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How can the Church speak to business leaders?

The next Attollo session will be held Dec. 11 at Janiczek & Company, Ltd., 8400 E. Crescent Parkway, Ste. 160 in Greenwood Village. The agenda will include designing 2015 business goals that align to help a business owner’s lifetime goals. For more info, email paul@attollousa.com or call 720-508-4154.

Catholic business leaders who integrate Catholic social teaching into their work life can help better themselves and society, says one Colorado business consultant.

“Well-formed Catholic business leaders can take the discussion of higher purpose to a deeper, richer and more meaningful level with other business leaders. It’s a great way to gently evangelize,” said Paul Winkler, the founder of Attollo, a new peer advisory organization for Catholic business leaders.

“Catholic business leaders face dual challenges of developing and growing a healthy organization and a healthy relationship with Christ,” Winkler told EWTN News. “When you love and trust in God, it affects absolutely everything else in your life. Integrating faith and work life starts by learning to live an authentic, integrated life.”

Each Attollo advisory group includes 12-15 business owners, CEOs, and presidents who aim to grow their business with the guidance of Catholic social teaching.

“We tackle issues like lifetime goal planning and execution, and personal and professional development all while learning and understanding principles of Catholic social teaching and its direct application and implication in their business,” Winkler said.

“We all hunger for God,” he continued. “Attollo provides an opportunity to work closely with others who desire to be drawn close to Him while working on developing a strong business to satisfy their needs and (the needs) of their employees while creating a worthwhile product or service that serves the common good.”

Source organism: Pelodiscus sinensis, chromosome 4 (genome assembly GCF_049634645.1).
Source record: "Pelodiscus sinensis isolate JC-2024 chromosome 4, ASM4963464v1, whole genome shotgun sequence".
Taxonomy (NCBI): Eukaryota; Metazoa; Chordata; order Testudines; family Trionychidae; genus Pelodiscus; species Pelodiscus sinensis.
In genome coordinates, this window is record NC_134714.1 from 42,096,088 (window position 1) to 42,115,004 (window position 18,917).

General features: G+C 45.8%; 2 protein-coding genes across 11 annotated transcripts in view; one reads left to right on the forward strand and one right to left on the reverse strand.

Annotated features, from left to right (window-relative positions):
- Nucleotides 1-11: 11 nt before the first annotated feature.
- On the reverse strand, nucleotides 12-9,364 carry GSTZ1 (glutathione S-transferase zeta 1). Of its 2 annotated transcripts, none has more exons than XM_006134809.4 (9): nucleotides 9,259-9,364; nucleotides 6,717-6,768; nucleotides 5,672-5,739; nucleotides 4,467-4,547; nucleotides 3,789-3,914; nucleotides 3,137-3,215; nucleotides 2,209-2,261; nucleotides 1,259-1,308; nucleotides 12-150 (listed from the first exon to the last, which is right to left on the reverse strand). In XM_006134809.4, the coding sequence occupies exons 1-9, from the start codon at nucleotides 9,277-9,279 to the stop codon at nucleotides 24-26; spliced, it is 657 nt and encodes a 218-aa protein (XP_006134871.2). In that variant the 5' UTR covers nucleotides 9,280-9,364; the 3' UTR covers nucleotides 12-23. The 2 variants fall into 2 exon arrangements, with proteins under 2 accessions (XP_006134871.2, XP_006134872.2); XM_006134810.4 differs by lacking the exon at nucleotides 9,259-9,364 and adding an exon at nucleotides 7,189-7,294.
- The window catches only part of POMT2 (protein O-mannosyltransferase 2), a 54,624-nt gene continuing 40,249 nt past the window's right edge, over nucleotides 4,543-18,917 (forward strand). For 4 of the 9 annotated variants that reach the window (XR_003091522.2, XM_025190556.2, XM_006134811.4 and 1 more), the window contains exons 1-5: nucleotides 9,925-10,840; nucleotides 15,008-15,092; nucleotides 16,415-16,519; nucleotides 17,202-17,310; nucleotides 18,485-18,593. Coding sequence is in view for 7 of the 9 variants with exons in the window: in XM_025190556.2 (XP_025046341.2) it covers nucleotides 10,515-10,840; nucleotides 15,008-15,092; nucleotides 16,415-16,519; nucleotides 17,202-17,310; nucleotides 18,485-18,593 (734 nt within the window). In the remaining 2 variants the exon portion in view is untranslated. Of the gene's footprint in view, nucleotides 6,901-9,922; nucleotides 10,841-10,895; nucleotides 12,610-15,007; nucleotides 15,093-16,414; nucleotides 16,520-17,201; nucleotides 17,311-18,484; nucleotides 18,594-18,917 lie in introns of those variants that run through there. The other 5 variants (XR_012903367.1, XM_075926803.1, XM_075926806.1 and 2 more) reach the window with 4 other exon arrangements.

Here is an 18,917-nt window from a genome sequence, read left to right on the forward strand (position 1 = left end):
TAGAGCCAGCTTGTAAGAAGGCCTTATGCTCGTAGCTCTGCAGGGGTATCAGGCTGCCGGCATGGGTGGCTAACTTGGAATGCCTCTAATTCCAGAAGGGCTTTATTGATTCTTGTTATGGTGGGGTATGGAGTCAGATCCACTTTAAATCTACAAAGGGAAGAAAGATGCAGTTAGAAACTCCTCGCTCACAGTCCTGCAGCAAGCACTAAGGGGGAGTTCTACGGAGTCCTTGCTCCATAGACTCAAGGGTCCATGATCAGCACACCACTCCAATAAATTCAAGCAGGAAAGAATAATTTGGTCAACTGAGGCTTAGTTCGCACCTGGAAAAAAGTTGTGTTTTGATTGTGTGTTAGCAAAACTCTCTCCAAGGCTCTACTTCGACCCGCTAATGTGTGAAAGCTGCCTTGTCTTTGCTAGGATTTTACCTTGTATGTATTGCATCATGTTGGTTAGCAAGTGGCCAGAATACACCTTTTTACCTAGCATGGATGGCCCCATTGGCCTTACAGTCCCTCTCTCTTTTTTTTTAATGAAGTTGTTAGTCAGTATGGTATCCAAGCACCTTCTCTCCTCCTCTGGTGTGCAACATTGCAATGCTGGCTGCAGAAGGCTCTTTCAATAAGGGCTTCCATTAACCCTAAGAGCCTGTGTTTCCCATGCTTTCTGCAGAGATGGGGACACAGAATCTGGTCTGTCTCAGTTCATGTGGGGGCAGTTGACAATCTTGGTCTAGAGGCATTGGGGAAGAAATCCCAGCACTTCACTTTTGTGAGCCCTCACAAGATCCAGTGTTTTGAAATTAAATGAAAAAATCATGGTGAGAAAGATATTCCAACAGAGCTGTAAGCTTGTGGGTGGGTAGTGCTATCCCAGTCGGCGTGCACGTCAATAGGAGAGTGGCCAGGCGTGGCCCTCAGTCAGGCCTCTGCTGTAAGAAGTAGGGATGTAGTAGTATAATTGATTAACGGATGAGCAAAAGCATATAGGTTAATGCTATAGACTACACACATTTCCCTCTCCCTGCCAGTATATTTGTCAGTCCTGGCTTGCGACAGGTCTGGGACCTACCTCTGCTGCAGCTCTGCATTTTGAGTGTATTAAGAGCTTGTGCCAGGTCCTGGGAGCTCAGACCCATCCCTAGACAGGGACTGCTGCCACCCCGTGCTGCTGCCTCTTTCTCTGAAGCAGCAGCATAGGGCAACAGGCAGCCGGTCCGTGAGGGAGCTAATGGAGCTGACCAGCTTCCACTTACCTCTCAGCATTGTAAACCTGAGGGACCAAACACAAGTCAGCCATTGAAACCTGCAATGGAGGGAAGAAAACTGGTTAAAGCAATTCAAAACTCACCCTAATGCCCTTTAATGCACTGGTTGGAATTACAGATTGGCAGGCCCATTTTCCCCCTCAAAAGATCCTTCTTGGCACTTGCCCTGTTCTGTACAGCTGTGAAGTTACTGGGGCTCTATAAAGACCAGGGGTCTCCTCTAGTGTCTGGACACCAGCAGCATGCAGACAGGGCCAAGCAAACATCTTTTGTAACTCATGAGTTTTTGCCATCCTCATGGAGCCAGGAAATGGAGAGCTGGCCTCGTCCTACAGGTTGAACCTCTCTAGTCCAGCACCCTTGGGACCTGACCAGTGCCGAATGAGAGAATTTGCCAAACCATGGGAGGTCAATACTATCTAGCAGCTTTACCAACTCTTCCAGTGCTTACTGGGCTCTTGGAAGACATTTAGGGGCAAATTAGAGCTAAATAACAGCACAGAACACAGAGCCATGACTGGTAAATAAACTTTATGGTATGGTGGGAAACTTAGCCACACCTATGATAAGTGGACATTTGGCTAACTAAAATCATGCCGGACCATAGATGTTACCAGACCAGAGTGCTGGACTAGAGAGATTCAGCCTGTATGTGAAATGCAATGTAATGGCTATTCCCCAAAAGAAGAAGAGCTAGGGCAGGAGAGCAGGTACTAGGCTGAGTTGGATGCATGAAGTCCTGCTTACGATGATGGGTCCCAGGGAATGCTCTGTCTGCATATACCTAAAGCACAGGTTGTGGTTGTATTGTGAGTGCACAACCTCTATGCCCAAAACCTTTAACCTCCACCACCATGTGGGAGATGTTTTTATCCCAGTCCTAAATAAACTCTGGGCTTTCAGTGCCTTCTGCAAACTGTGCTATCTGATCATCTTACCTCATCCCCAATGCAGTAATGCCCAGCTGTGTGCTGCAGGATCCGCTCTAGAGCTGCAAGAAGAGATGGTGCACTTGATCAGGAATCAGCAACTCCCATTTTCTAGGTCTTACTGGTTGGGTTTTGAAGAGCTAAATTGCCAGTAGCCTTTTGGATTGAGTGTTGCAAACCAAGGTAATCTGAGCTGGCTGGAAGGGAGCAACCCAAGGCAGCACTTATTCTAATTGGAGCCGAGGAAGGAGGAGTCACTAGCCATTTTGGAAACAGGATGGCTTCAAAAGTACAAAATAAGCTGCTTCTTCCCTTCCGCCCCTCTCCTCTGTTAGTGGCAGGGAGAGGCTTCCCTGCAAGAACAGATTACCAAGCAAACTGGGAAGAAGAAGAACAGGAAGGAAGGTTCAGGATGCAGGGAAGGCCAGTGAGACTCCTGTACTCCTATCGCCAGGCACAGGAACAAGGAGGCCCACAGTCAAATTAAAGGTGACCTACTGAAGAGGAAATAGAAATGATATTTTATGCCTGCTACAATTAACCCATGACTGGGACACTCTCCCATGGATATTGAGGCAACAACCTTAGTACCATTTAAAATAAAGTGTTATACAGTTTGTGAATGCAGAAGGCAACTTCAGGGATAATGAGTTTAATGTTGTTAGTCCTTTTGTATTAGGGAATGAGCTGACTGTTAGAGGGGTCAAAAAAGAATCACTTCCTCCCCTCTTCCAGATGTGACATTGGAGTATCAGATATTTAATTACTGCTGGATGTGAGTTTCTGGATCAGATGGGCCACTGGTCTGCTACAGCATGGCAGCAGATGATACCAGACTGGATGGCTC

The Attollo program takes its name from the Latin word meaning “I lift.” It features monthly, day-long meetings Winkler compared to a “working retreat.” These meetings aim to help members focus on their faith, their family and their business. The meetings begin and end with prayers and attendees celebrate noon Mass together.

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Each member sets faith goals such as going to confession and attending Mass more than weekly, as well as personal goals like spending more time with one’s family.

“We should always keep God in the center of our lives, our marriages and our work,” Winkler said.

He said that a stable and growing business is “vital” to creating a receptive environment for Catholic social teaching. At the same time, business leaders face the challenge of “developing a deeper relationship with Christ so that Catholic social teaching makes sense to them.”

Each member also sets business goals and receives advice from other members as well as one-on-one coaching sessions. Winkler said the Attollo program aims to provide tools, techniques, and “an outside set of eyes” necessary to create “breakthrough moments” that have been restricting an organization’s growth.

Winkler said an Attollo group “offers a time and a place, a disciplined approach and accountability that is needed for achieving big goals.”

Winkler himself runs a business consultancy called The 5Q.

He said he was inspired to start Attollo after reading the Pontifical Council for Justice and Peace’s 2012 document on the vocation of the business leader. At the same time, he thought the document did not provide business men and women with direction in applying Catholic principles to their business.

“They needed help moving from principles or theory to actual practice,” he said.

Winkler cited Pope Francis’ words in his 2013 apostolic exhortation “Evangelii Gaudium.” The Pope said that business is a “noble vocation” provided businessmen “see themselves challenged by a greater meaning in life” and “serve the common good by striving to increase the goods of this world and to make them more accessible to all.”

Winkler said he hopes that Attollo participants will become well-known and attractive to future employees and business prospects by showing “Christ-centered, principled, virtuous leadership.”

The first Attollo pilot program took place in Denver from August to October. Now that the pilot program is complete, Winkler will charge a fee for participants based roughly on gross revenue of their company.

“Large or small, I don’t want to exclude anybody,” he said.

Winkler is also developing content that ties Catholic social teaching principles with principles of business so that the program can be adopted by others.


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